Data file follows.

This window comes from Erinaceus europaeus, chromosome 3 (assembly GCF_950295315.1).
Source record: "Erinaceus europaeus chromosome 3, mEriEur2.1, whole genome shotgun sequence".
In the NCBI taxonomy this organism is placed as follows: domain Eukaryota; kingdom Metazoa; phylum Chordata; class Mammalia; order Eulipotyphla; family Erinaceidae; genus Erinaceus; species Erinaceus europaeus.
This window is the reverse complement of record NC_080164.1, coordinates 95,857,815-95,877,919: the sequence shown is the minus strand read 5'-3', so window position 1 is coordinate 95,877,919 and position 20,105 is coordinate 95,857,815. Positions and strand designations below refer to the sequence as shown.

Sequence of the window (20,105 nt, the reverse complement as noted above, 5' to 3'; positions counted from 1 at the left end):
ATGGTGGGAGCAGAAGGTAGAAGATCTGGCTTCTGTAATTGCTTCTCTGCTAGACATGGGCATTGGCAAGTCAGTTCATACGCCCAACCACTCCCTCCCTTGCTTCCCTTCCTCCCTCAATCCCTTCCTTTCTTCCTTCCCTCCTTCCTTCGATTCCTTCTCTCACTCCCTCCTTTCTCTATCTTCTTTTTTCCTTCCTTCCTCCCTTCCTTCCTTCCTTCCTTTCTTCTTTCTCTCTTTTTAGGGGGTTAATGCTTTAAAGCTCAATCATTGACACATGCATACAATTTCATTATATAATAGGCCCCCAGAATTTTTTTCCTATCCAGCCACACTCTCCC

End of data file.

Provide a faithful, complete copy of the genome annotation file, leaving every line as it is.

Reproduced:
This window comes from Erinaceus europaeus, chromosome 3 (assembly GCF_950295315.1).
Source record: "Erinaceus europaeus chromosome 3, mEriEur2.1, whole genome shotgun sequence".
In the NCBI taxonomy this organism is placed as follows: domain Eukaryota; kingdom Metazoa; phylum Chordata; class Mammalia; order Eulipotyphla; family Erinaceidae; genus Erinaceus; species Erinaceus europaeus.
This window is the reverse complement of record NC_080164.1, coordinates 95,857,815-95,877,919: the sequence shown is the minus strand read 5'-3', so window position 1 is coordinate 95,877,919 and position 20,105 is coordinate 95,857,815. Positions and strand designations below refer to the sequence as shown.

Sequence of the window (20,105 nt, the reverse complement as noted above, 5' to 3'; positions counted from 1 at the left end):
ATGGTGGGAGCAGAAGGTAGAAGATCTGGCTTCTGTAATTGCTTCTCTGCTAGACATGGGCATTGGCAAGTCAGTTCATACGCCCAACCACTCCCTCCCTTGCTTCCCTTCCTCCCTCAATCCCTTCCTTTCTTCCTTCCCTCCTTCCTTCGATTCCTTCTCTCACTCCCTCCTTTCTCTATCTTCTTTTTTCCTTCCTTCCTCCCTTCCTTCCTTCCTTCCTTTCTTCTTTCTCTCTTTTTAGGGGGTTAATGCTTTAAAGCTCAATCATTGACACATGCATACAATTTCATTATATAATAGGCCCCCAGAATTTTTTTCCTATCCAGCCACACTCTCCC